“The Word, the Truth, and Light, the Life”: truth requires the supplementation of enlightenment. We cannot know of any existence beyond this world as true. Mere logic suffices, though, to show us that the truths of this world cannot be the full truth. We cannot explain, for instance, any beginning but as the consequence of yet another beginning: hence the very need of beginnings (or causes) that drives our reasoning upon material reality undoes itself by hiding adequate explanation in indefinite regression. I have discussed the array of such self-contradictory “truths” (or, more precisely, of the self-contradictory standards our human mind must use to measure truth) in a book titled Climbing Backward Out of Caves. I won’t revisit all of the snares into which our terrestrial truths must forever thrust their heads. I will say here only two things. First, the most dizzying abyss of them all into which truth directs our gaze is not misery’s or death’s, but the maddening perplexity of wondering if misery and death really are as they seem—of being condemned always to question in this life if we know any truth at all. Is the abyss even five feet deep? Is it not a small trench, perhaps, obscured by haze? Or is there even a trench—do our eyes betray us?

Secondly, the paradoxical gift of doubt licenses us to shed the light of speculation into those dark corners where truth has not managed to reach. The very love of truth encourages us to leave truth behind as an earnest but deficient guide, just as Dante must leave Virgil on the shores of Purgatory. The honor in which we still hold our old companion will not allow us now to indulge ourselves in any fantasy whatever; yet some speculations harmonize the vague psychic energies that stir and war and beseech within us, and these deserve special attention simply for creating harmony. How, after all, does a thoughtful man or woman live in constant doubt? How does such a person resolve to risk his life retrieving children from a burning school bus when this life, here and now, may be the only one he will ever have? But if, having chosen that conclusion because its “minimalist” assumptions seem least to strain credibility, how will he enjoy those precious remaining days of mortal life with the screams of children always in his memory? Perhaps his calculation failed to gather in all the bare essentials, after all!

I have long believed that, in this manner, natural means can lead certain people to faith in a supreme being—which is not, I know, the succession of guides represented by Dante. Did Socrates succeed in slipping through Purgatory’s back window in the fashion attempted ruinously by Ulysses and his crew? Not if you stick with Dante’s account, wherein the greatest sage of ancient Athens is forever confined to Limbo; but the terms of Plato’s Phaedo suggest a different answer. If the man at that dialogue’s center has not chosen true life over its poor imitation here on earth, then none of us has ever done so. For life, in a word, is what we all crave: the life created by enlightened truth, or truth elevated above the merely material affirmations of our first words. Even Dante’s Ulysses proclaims that we were not born to live the life of beasts—or in the words of Tennyson’s version, to “hoard, and feed, and sleep” is not our destiny. True life is not the mere absence of death, but the absence of any longing for death. The dissolute rake longs to drown his thoughts in wine and song; the coward longs to curl into a ball and sleep without waking; the wage-slave longs to ex out all the work days on his calendar, leaving himself a few short years to doze in peace before the grave; the megalomaniac longs to bring everything about him to a standstill, that he may eat and breathe in a collective paralysis which doesn’t require any personal response or moral development. These are all varieties of death—of chosen death: of life-fear disguised as death-fear. How we cling to them… and how we hate them! How we long to live as we struggle with all our many forms of life-assassination!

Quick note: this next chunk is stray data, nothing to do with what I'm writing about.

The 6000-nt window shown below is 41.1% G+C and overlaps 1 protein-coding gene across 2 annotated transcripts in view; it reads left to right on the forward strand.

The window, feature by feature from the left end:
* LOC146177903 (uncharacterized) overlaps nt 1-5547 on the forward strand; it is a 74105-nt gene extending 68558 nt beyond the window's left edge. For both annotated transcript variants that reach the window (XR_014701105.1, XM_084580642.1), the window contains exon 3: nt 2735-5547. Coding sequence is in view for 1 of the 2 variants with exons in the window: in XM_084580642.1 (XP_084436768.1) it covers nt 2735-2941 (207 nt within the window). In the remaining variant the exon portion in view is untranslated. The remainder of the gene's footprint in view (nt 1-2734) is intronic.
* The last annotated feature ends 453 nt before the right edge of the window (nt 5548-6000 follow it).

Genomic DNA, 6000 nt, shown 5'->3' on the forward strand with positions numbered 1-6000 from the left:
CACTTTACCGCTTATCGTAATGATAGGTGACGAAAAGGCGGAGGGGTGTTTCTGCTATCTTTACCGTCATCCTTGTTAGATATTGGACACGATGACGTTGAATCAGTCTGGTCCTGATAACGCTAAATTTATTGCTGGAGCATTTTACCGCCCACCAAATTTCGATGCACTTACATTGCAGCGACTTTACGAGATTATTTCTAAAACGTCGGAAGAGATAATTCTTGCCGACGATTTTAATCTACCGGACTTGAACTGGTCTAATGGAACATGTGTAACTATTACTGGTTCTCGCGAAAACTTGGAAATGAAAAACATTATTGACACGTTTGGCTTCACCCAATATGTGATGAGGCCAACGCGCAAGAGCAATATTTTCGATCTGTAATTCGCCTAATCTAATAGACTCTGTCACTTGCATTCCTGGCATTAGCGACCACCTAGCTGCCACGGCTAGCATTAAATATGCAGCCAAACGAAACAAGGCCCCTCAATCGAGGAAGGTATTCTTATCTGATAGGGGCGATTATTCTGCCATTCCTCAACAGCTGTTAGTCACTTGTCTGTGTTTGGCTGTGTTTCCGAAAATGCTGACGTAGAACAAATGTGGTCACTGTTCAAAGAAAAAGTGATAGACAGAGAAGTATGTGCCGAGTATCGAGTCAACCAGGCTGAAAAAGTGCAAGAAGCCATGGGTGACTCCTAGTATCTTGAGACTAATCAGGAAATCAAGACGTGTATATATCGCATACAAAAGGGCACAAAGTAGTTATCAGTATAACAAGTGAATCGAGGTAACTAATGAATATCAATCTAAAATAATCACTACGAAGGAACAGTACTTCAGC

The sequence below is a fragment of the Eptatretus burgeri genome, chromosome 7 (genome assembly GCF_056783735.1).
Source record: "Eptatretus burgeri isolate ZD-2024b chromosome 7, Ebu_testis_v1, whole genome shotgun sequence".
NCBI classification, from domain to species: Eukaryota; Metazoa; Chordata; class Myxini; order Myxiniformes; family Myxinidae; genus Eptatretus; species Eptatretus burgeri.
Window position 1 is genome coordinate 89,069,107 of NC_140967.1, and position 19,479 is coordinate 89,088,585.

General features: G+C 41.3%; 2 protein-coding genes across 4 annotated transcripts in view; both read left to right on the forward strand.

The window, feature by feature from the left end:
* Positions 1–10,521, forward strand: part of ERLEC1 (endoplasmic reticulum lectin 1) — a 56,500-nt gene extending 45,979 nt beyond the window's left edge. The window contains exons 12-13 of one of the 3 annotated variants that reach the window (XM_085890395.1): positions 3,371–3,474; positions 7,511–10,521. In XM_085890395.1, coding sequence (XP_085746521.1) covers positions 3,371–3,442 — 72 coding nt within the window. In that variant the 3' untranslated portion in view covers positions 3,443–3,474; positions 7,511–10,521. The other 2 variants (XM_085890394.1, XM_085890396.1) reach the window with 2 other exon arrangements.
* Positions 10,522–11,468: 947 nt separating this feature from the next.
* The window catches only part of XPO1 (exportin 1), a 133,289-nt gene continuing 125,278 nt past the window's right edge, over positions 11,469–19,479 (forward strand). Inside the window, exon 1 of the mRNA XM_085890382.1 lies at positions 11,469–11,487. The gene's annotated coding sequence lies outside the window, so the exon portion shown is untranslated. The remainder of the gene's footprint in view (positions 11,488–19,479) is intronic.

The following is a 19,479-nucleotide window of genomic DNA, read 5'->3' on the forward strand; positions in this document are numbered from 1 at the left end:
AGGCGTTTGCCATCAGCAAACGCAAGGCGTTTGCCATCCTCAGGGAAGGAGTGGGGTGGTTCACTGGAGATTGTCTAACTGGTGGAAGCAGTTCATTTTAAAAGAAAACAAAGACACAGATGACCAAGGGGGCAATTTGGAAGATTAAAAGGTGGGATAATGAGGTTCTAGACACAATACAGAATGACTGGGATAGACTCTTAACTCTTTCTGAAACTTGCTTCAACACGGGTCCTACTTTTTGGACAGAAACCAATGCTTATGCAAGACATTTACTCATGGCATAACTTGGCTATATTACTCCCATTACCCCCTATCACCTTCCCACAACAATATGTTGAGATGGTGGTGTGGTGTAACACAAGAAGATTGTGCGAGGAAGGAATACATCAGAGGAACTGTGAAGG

“The Word, the Truth, the Light, and the Life”: to me, the Gospels are all of these four ascending steps in the fullest sense, whereas the lower steps can only imply the higher ones. The words of Christ’s story tell how one may die to death; and there is only one such story, for there is essentially only one such way. The truth of this way lies written in our experience, though, as well as in Christ’s—for we know how it feels to participate in a wordless ritual of slaughtering innocents, which horror is motive enough to make many of us ever after prefer a stance among the condemned. A few lapidations at the hands of the World suffice to convince us that death works at the stone’s sending- rather than at its receiving-end. The light ignites, and all within its glow shows life and more life—life abounding and unending.